Which Methodology to Choose for Your Project: Waterfall vs RAD?
When companies are thinking of developing software they do thorough marketing research, analyse the end user needs, think how to further promote it to make their product or solution successful by all means.
However, they do not usually think of how the software will be built, who will be responsible for requirements preparation and project management and so on. It might cause serious delay in project release or even a project failure.
For instance, the Wellingtone survey states that only 40% of projects are developed on time, 46% of projects are developed according to the planned budget, and 36% of projects deliver their full value.
According to this data, most projects cannot be considered completely successful. (Source: wellingtone.co.uk)
One of the most effective ways to decrease potential risks and costs is to choose the relevant software development methodology and follow it. However, there is no “silver bullet,” because each methodology has its characteristics and specifics.
In this article, we will analyze two popular software development methods – Waterfall and RAD (Rapid Application Development).
We will discuss their differences, as well as their strong and weak sides, and also explain in what situations it is better to choose this or that methodology.
What Is the Waterfall Software Development Methodology?
The Waterfall methodology may be considered a traditional linear software development model.
It consists of several phases sequentially following each other.
The software development model Waterfall is called so because the development stages form a cascade, where each step gradually follows the previous one.
A developer can’t get to the next development phase until the previous stage is completed. Moreover, development can go only forward, so engineers can’t influence the already completed stages.
Here is how the development process based on the Waterfall model may look like. (Source: ukessays.com)
When using the Waterfall model, developers take a linear and straightforward approach to software development. In this methodology, the development process usually consists of the following steps:
- athering document requirements;
- design creation;
- QA and testing;
- bug fixing and release;
- maintenance and support.
Now let’s look at the other model – RAD – Rapid Application Development.
What Is the RAD Software Development Methodology?
RAD (stands for Rapid Application Development) is one of the varieties of Agile development methodology that is based on iterations and rapid prototype development.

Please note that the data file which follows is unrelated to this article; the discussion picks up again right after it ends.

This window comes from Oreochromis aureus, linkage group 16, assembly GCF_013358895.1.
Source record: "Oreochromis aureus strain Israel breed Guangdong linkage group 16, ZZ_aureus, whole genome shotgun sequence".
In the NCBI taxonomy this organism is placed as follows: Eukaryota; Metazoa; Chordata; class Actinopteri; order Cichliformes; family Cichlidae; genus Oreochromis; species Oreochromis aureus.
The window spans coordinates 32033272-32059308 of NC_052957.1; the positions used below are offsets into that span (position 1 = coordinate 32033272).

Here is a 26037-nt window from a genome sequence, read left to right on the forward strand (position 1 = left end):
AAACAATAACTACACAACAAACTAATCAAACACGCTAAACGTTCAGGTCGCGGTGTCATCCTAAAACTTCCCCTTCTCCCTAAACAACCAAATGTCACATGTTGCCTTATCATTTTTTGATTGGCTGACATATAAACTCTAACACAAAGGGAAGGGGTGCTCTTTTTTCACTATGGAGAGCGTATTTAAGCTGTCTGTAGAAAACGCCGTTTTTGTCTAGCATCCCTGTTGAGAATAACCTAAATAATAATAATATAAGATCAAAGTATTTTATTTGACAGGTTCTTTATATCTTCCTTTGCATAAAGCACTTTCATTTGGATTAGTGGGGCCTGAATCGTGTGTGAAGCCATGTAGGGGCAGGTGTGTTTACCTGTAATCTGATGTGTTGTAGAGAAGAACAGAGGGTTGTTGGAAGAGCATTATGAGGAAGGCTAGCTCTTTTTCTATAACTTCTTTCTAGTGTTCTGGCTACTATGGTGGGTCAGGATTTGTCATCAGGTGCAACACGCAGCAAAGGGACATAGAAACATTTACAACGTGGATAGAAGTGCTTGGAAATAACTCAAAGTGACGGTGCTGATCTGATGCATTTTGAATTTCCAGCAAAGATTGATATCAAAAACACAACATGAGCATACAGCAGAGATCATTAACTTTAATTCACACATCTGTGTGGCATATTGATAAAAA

Unlike the Waterfall model, this methodology doesn’t imply strict adherence to the plan and requirements, but rather a verification of user reviews and rapid improvement of the software.
The main goal of this model is to create a product as quickly as possible and bring it to customers.
When applying the RAD approach, the client can see the approximate end results of the work in the early stages of the development.
The development process based on the RAD methodology looks like this. (Source: blog.capterra.com)
Here are the main steps of the RAD-based development process:
- defining project requirements;
- building prototypes;
- gathering user feedback;
- presenting a system.
What Are the Main Differences Between Waterfall and RAD?
Given that both models are very different in their natures and structures, the decision between them can greatly affect the development process, the choice of a contractor, and so on.
Now let’s compare Waterfall and RAD software development methodologies and see how they are used in practice:
Project development timeframes can vary greatly depending on a particular software development methodology.
The average time taken to develop a software product is 4.5 months. (Source: goodfirms.co)
When utilizing the Waterfall model, there may be a long waiting time for software implementation. The thing is that Waterfall involves many stages and some of them are quite lengthy in time.
For instance, planning is one of the longest stages of Waterfall development and developers must go through it before moving to the execution phase.
On the other hand, the goal of the RAD approach is to deliver a product as soon as possible. Moreover, developers who choose RAD may work faster because they more often tend to reuse the code or utilize automatic code generators. Sometimes, the customer may get the first versions of the product within the first two months of development.
Regarding the time of development, there are some more points that can affect the speed of the project completion. First, companies need to understand that the completion of the project is perceived differently when using this or that development methodology.
A process based on Waterfall implies a clear structure of the development process, well-defined deadlines, and a clear result.
An example of a software development plan. (Source: techno-pm.com)
In contrast to the Waterfall model, development projects based on the principles of RAD are open ended because they are are completed only when the client is satisfied with the result.
On the other hand, if the c